Diamonds released by erosion of these Proterozoic conglomerates are mined in recent gravels of the Baghain and Ranj Rivers. The former is the most important, with gravels returning grades of up to 26 ct/100t (Fareeduddin and Mitchell 2012), and has a Proven Diamond Resource of 1.1 Mct (Rau et al. 2012). Gravels along the Ranj and other tributaries have yielded considerably lower grades. Remnants of lateritic gravel, which occur as a thin deflation layer on the Baghain plateau often trapped in joints, have been mined by artisanal miners with variable success.


Russia: Urals—Reworked terminal placer (Lower–Middle–Upper Devonian). The occurrence of alluvial diamonds along the western edge of the middle and northern Ural Mountains has been known since 1829. The diamonds are found in two main areas; near Perm in the middle and northern Ural Mountains (Fig. 57) where diamonds occur in the Lower Devonian (Emsian stage) Takaty Formation (Laiginhas et al. 2009), and in the Timan areas further north (Fig. 57) where diamonds are derived from the basal conglomerates of the Middle Devonian Travyanka, and Upper Devonian Nadezhda and Kumushka Formations (Konstantinovskii 2003). Sources for these Devonian placer diamonds are not known but Sobolev et al. (2019) noted, based on the chemical composition of certain diamond inclusions as well as the high eclogitic/peridotitic inclusion ratios, that the Ural diamonds show striking similarities to those from the northeast Siberian placers (except for their carbon isotope compositions), and in part to those from the Arkhangelsk kimberlite province to the west/northwest. However, the eruption age of its primary magmatic source rocks, based on 40Ar/39Ar dating of clinopyroxene inclusions in some Urals diamonds is 472 Ma (Laiginhas et al. 2009), which is older than the ca. 380—374 Ma Lomonosov and Grib diamond mines in the Arkhangelsk kimberlite province and precludes them as a source.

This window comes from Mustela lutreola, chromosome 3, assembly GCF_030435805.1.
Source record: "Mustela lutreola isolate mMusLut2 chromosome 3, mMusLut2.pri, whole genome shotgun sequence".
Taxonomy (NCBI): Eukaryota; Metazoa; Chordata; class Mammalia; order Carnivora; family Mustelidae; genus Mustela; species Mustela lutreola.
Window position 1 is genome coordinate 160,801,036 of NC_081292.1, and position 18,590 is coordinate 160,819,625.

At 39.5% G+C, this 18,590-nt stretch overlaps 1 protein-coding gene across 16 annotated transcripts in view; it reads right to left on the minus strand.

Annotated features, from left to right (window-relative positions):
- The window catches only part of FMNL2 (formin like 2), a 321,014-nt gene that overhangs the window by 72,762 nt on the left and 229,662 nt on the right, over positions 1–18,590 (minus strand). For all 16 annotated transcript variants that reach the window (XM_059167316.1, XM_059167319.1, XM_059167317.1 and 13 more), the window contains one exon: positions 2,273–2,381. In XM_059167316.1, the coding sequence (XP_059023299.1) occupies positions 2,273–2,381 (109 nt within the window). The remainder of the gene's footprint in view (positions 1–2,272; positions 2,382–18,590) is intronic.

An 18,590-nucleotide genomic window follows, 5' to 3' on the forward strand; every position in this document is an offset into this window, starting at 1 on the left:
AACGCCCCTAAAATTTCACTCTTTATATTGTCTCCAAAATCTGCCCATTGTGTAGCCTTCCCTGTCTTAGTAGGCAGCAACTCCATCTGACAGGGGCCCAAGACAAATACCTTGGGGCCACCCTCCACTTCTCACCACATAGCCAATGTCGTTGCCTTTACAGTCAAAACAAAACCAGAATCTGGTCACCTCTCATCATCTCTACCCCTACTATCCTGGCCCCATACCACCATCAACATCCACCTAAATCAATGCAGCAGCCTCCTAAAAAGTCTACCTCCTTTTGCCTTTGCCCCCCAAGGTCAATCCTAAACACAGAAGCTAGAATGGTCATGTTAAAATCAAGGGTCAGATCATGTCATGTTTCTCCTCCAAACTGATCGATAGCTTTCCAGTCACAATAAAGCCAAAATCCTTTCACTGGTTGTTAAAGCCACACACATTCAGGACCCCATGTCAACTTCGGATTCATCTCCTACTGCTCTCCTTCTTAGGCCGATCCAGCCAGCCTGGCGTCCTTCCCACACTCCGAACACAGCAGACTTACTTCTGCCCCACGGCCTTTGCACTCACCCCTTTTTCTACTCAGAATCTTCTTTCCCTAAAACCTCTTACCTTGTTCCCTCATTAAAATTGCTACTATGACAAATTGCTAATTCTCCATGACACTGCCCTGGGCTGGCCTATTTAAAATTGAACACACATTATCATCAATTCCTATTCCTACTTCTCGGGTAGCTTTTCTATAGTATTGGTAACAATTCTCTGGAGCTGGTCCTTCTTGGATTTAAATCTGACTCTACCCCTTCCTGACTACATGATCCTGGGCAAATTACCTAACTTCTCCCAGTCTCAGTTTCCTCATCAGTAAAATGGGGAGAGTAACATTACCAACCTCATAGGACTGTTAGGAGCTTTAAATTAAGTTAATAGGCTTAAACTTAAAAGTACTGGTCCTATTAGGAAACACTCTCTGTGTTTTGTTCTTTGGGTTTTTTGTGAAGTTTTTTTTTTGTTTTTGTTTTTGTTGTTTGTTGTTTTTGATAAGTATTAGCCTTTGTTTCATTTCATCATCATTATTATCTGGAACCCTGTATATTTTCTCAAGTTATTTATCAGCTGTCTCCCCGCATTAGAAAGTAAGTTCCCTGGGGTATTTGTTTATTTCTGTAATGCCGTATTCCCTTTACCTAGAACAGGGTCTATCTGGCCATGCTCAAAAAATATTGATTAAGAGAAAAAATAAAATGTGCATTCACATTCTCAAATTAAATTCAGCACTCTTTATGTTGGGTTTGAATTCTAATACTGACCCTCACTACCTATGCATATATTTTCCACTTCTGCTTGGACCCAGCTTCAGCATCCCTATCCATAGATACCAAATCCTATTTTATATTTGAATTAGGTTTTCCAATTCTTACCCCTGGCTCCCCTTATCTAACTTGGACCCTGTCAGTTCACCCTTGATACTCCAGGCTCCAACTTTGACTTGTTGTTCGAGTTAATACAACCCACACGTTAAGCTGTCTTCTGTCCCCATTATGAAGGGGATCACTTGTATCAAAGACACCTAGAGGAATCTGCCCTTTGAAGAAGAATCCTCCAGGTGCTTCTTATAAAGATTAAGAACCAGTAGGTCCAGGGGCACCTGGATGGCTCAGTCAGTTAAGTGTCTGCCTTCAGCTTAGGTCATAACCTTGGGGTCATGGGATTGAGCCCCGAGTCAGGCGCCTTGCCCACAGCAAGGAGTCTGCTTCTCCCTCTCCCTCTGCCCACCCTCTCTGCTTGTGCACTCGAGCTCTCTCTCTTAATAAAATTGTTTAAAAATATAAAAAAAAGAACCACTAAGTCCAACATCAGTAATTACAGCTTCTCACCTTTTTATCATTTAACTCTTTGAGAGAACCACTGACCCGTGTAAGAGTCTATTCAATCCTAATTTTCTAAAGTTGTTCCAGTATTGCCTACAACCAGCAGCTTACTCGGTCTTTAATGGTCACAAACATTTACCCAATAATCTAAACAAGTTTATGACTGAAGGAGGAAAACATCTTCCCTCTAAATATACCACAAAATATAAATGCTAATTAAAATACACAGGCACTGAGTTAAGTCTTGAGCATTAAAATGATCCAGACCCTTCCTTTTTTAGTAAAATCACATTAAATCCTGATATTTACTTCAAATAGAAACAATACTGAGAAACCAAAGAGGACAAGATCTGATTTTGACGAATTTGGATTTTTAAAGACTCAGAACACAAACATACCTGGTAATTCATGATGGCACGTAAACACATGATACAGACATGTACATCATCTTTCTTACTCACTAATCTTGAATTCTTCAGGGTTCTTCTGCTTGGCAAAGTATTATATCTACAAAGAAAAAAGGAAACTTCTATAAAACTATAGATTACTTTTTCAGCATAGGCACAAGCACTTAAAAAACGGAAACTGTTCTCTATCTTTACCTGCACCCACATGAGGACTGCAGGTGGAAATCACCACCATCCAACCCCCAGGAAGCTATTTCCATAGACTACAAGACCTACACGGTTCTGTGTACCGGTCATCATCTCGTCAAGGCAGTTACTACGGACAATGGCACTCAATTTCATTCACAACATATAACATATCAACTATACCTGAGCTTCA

Ural Mountain diamonds are concentrated in 1 to 5 m thick basal conglomerates, composed of alluvial sediment, that were partially reworked within a coastal-marine zone. The diamonds, mainly rounded dodecahedra, were thus concentrated in terminal placers along a shoreline on an eastern active margin of the East European Craton during the Devonian (Laiginhas et al. 2009). Only rare pyrope garnets are associated with these conglomerates. Erosion and reworking of these Devonian sediments have produced numerous Quaternary transient placers in the form of terraces and recent river gravels preserved in Mesozoic–Cenozoic karst depressions, which have been mined. The diamonds, many of which have green and brown spots, are well-sorted, and also abraded (Konstantinovskii 2003).

Russia (Republic of Sakha): central Siberian Shield—Retained placers (Carboniferous and Permian). There are some 1,070 kimberlites known in Yakutia in 15 Palaeozoic and Mesozoic fields. Of these 195 kimberlites occur in the central Siberian Craton and are predominantly Palaeozoic in age, which include most of the economic kimberlites such as Mir and Udachnaya. Some 875 kimberlites occur in the northern Siberian Craton (Anabar-Olenek subprovince) almost 200 km north of Udachnaya, and are almost barren or at best are weakly diamondiferous (Sobolev et al. 2018). Many of these Triassic and Jurassic–Cretaceous kimberlites are eroded; they have been described as hypabyssal kimberlite (Sun et al. 2014; Sobolev et al. 2018).